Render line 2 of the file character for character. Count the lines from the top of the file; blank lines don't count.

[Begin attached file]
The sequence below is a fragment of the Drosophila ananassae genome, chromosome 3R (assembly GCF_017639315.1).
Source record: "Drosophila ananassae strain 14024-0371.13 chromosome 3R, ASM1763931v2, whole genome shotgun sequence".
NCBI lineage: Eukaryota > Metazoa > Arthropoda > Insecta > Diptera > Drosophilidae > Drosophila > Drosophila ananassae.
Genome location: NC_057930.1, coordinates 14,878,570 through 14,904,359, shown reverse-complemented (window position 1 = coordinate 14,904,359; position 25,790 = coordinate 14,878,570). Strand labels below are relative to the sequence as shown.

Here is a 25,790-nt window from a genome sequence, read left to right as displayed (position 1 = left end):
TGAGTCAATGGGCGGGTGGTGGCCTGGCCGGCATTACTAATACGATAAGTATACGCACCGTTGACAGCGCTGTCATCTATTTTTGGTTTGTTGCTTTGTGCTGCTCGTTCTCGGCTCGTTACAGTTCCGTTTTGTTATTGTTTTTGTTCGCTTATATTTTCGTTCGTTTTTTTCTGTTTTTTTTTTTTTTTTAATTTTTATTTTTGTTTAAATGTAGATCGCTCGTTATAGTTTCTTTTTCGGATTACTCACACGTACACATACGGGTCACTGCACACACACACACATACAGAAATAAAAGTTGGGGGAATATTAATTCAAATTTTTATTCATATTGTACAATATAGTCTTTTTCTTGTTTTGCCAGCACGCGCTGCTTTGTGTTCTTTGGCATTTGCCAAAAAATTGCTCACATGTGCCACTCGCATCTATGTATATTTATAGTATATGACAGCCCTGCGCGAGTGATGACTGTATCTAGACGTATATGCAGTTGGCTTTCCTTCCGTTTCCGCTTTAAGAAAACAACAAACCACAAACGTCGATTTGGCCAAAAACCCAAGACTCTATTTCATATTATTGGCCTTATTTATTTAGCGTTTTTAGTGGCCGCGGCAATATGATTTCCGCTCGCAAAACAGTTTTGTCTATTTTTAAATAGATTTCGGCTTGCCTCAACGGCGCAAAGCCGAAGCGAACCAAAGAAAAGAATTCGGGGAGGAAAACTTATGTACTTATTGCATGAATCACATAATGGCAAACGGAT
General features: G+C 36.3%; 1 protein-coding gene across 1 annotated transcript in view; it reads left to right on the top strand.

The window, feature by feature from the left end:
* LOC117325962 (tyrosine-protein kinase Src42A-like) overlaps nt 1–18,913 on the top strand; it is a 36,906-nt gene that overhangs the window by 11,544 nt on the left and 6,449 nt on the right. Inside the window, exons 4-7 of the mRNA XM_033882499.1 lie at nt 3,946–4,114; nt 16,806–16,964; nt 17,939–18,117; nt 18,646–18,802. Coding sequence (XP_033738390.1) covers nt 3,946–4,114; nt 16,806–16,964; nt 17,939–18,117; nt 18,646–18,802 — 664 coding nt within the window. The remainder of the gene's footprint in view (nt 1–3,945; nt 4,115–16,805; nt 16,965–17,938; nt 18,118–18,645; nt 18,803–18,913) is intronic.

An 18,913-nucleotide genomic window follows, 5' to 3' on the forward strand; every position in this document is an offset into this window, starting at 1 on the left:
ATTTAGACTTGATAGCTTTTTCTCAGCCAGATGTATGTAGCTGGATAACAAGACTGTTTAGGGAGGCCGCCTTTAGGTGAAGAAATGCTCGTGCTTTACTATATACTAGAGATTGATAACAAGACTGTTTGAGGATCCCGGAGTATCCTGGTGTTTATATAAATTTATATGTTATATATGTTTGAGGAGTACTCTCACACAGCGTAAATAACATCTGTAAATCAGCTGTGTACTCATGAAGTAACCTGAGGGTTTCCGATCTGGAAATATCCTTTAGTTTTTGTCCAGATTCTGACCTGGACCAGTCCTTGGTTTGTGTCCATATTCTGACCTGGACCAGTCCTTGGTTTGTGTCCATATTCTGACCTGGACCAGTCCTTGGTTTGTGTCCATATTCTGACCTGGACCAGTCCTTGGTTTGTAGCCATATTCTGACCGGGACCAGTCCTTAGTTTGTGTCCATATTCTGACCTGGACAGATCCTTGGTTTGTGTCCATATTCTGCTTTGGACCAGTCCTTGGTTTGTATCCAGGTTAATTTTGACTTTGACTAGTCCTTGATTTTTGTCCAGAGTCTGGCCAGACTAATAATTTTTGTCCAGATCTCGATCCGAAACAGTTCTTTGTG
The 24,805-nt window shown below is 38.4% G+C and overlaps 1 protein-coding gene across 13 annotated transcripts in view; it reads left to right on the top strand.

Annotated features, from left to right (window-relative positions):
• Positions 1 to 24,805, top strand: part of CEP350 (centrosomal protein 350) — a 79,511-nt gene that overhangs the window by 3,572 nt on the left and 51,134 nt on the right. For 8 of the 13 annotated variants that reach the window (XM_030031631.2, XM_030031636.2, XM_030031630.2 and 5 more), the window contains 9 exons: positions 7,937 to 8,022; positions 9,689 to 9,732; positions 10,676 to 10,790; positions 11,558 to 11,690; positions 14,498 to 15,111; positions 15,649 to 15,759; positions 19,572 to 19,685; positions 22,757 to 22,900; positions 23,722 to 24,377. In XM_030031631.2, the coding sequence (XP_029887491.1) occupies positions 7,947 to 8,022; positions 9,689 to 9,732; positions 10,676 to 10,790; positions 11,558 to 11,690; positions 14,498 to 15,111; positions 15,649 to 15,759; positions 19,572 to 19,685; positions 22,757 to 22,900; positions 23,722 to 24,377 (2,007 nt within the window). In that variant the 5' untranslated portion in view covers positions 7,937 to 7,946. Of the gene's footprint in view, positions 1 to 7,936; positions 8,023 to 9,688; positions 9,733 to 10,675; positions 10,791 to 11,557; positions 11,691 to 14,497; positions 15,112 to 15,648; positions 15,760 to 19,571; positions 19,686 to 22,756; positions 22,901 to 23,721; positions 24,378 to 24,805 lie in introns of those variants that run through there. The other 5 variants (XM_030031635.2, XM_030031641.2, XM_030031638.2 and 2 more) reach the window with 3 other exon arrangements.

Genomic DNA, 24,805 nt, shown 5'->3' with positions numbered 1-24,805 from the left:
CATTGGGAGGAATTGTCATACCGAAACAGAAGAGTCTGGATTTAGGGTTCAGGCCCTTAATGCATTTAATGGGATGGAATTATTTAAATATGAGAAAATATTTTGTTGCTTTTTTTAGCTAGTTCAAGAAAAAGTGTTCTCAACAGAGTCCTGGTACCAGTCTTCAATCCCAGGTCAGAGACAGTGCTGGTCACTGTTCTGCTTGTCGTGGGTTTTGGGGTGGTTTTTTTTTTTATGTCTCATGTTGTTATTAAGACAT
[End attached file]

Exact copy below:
Source record: "Drosophila ananassae strain 14024-0371.13 chromosome 3R, ASM1763931v2, whole genome shotgun sequence".